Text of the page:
A group of people on bikes and motor scooters driving down a flooded street

What if Mobility Due to Climate Extremes Is a Crisis for Some but an Adaptation Measure for Others?

Buyana Kareem, Kampala. 
18 March 2024

Many voices. Greener cities. Better cities.
Whether it is crisis-ridden or adaptive climate mobilities, at whatever urban scale, mobility amidst climate extremes in cities can no longer be understood along the notions of global connectedness, the possibility of geographically spreading risk, or global solidarity at the time of response to disaster.

The United Nations Disaster Risk Agency holds that “displacement means situations where people are forced or obliged to leave their homes or places of habitual residence because of a disaster or to avoid the impact of an immediate and foreseeable natural hazard. Such displacement results from the fact that affected persons are (i) exposed to (ii) a natural hazard in a situation where (iii) they are too vulnerable and lack the resilience to withstand the impacts of that hazard. It is the effects of natural hazards, including the adverse impacts of climate change, that may overwhelm the resilience or adaptive capacity of an affected community or society, thus leading to a disaster that potentially results in displacement. Disaster displacement may take the form of spontaneous flight, an evacuation ordered or enforced by authorities or an involuntary planned relocation process. Such displacement can occur within a country (internal displacement), or across international borders (cross-border disaster displacement)”[i].

But what if mobility due to climate extremes is a crisis for some but an adaptation measure for other city residents? From the crisis point of, the extent of urban flood displacement risk is explained by how many of us live in urban settings, and how common floods are. Much of the world’s population lives in towns and cities. Estimates are that by 2050 66% of us will live in urban settings, many of us in informal settlements[ii]. Floods are the most common hazard to affect towns and cities around the world. More than 17 million people are at risk of being displaced by floods each year. Of these, more than 80 per cent live in towns and cities. Flood displacement risk is highest in South Asia, East Asia, and the Pacific, and is high and rapidly increasing in Sub-Saharan Africa[iii].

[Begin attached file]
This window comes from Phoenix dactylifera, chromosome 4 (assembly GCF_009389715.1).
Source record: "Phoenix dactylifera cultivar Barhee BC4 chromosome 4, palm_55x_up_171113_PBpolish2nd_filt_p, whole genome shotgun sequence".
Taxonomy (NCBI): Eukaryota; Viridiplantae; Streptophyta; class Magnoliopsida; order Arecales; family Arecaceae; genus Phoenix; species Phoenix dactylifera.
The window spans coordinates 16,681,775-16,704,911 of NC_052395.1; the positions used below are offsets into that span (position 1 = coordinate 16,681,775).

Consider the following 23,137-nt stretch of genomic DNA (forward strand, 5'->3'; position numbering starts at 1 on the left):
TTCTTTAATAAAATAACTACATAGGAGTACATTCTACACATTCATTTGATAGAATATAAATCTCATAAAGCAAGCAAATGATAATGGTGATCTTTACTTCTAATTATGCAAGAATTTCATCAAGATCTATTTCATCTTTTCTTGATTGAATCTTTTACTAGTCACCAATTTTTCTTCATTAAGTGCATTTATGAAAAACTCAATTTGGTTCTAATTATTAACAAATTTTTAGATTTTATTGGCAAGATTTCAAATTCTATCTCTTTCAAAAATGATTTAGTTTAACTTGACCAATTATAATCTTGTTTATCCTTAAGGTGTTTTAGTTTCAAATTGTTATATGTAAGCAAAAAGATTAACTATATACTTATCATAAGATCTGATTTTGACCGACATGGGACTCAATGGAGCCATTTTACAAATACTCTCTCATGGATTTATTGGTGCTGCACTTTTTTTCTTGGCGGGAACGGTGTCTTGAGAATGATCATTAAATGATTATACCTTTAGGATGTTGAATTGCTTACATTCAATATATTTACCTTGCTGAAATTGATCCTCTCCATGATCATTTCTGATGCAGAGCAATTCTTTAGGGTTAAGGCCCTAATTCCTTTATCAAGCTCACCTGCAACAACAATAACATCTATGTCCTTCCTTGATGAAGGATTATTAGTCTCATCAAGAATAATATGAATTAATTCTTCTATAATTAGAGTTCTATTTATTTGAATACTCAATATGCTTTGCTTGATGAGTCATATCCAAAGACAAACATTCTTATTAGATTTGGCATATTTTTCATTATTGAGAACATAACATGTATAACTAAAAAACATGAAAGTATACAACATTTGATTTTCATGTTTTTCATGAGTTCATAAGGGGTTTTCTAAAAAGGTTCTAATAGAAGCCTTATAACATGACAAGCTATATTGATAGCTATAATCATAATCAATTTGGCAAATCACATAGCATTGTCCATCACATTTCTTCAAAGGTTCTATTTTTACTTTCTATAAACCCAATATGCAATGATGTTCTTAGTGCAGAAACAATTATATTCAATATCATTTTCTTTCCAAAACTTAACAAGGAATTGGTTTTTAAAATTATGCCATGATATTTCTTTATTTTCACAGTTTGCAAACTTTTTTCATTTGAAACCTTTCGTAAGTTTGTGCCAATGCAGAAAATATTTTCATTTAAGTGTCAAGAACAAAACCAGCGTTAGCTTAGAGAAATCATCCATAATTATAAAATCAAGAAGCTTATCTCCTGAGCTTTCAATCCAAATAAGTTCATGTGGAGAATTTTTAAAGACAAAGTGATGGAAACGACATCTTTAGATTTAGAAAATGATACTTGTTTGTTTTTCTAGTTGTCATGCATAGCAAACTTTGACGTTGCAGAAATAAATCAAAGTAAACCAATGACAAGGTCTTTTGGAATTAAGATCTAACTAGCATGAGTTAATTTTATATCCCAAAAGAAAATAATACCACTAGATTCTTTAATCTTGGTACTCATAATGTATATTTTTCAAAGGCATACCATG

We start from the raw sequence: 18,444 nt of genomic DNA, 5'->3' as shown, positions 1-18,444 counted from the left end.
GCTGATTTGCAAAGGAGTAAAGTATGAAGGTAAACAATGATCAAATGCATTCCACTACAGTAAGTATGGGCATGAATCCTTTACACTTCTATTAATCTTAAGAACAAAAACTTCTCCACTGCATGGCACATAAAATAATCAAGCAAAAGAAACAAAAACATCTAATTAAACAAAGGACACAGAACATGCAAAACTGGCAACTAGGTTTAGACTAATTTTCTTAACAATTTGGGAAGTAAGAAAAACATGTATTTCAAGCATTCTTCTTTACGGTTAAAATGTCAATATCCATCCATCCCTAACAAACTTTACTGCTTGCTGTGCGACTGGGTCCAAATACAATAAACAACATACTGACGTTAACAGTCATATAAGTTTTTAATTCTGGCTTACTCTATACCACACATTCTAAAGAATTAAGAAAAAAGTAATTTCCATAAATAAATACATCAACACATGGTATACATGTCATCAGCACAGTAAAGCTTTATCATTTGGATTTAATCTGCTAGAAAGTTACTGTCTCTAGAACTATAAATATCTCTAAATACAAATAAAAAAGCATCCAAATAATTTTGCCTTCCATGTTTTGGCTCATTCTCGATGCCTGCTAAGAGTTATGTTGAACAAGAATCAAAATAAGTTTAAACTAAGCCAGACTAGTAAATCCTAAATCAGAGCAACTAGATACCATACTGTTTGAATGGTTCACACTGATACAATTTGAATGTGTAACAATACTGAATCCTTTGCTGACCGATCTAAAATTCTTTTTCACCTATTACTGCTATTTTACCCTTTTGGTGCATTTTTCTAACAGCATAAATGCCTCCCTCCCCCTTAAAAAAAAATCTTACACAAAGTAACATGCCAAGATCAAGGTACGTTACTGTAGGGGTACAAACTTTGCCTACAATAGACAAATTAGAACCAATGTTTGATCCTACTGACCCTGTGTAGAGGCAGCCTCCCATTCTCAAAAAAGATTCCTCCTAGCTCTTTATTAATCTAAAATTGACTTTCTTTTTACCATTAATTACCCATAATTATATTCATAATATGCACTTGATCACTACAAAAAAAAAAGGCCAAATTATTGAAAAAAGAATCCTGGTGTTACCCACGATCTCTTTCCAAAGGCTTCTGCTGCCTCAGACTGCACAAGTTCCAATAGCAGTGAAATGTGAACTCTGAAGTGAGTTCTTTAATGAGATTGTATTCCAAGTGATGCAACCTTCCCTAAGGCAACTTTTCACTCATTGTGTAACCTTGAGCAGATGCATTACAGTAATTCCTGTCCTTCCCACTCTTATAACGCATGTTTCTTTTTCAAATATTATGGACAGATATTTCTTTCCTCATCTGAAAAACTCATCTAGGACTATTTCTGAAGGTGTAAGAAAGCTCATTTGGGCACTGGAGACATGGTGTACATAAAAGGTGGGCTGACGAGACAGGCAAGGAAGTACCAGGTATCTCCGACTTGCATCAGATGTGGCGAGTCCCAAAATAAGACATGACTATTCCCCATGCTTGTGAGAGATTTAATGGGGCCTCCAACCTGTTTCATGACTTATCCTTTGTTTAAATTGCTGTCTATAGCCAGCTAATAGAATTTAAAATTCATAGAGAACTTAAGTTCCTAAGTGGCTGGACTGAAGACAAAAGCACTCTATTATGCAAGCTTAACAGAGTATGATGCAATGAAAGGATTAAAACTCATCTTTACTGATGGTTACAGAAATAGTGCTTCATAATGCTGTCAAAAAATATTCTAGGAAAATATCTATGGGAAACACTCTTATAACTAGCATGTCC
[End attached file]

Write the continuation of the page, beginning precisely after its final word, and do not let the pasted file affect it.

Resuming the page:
A group of people carrying a coffin through muddy water and rain
Pallbearers carry a coffin at the ceremony for some of the people who lost their lives following heavy rains caused by Cyclone Freddy in Blantyre, southern Malawi, March 2023. Credit: AP Photo/Thoko Chikondi

What has changed? Climate crisis events that used to happen once in a decade, now occur multiple times in a matter of months!

The year 2023 has provided bitter evidence that we are living in a world of perpetual crisis, with astounding flood-induced disasters in Derna-Libya to the wildfires in Hawaii that devastated Maui, fatal landslides in Cameroon’s capital of Yaoundé and south-eastern state São Paulo, overflows in the Indian state of Sikkim and hundreds of millions across the US, Europe, and Asia hit by severe Heat. With three months of 2023 still left and damages from several recent disasters still being calculated, the cost to cities as habitats for most of humanity could surpass previous years.

Based on the relentless media coverage and official inquiries, it would be natural to deduce that the tragic events on September 10 in the flood-ravished eastern Libyan city of Derna, with its destruction and heavy death toll of more than eleven thousand, was a catastrophe aggravated by the collapse of two dams that were decades old[iv]. The city of Derna was devastated by flash floods following the passage of storm Daniel which caused havoc across the Mediterranean Sea. A quarter of all buildings in Derna have been affected: almost 900 buildings destroyed, more than 200 partly damaged, and almost 400 completely submerged in mud[v].

A large group of piled up, crashed cars in muddy flood waters
Damaged vehicles are seen at the port city of Derna, eastern Libya, 14 September 2023, in the wake of Storm Daniel and the collapse of two dams that caused devastating floods and swept away entire neighborhoods. Credit: EPA/STRINGER

Therefore, there is a need for the creation of a human settlement resilience framework for early warning, foresight, risk reduction, crisis response, and post-crisis recovery and reconstruction[vi]. Also, urban planning and funding for urban development must take natural hazards and climate change-related risks, especially flooding, into consideration to prevent future disasters[vii].

However, the complex pattern of urban climate mobilities calls on us to shine a light on both the crisis challenges and adaptation opportunities[viii][ix]. If adaptation refers to any human response taken to cope with changes in the external environment to survive the impacts with minimal damage and improve living conditions in a given habitat, then when urban residents decide or are forced to move due to climate extremes ― whether sudden or slow ― their mobility is an adaptation strategy that allows them to minimize harm for themselves and/or improve their overall lives. We also need to remember that the decision, as well as the ability to migrate, are intrinsically linked to the question of pre-existing vulnerabilities ― many individuals do not have the financial and social means to plan for and act upon their migration aspirations. In some cases, people may be unwilling to leave because of uncertain prospects elsewhere, or because leaving would result in losses in terms of land and assets; they may thus choose to stay in areas at risk, exposing themselves to even greater danger.

On trans-local adaptive mobilities in Kampala city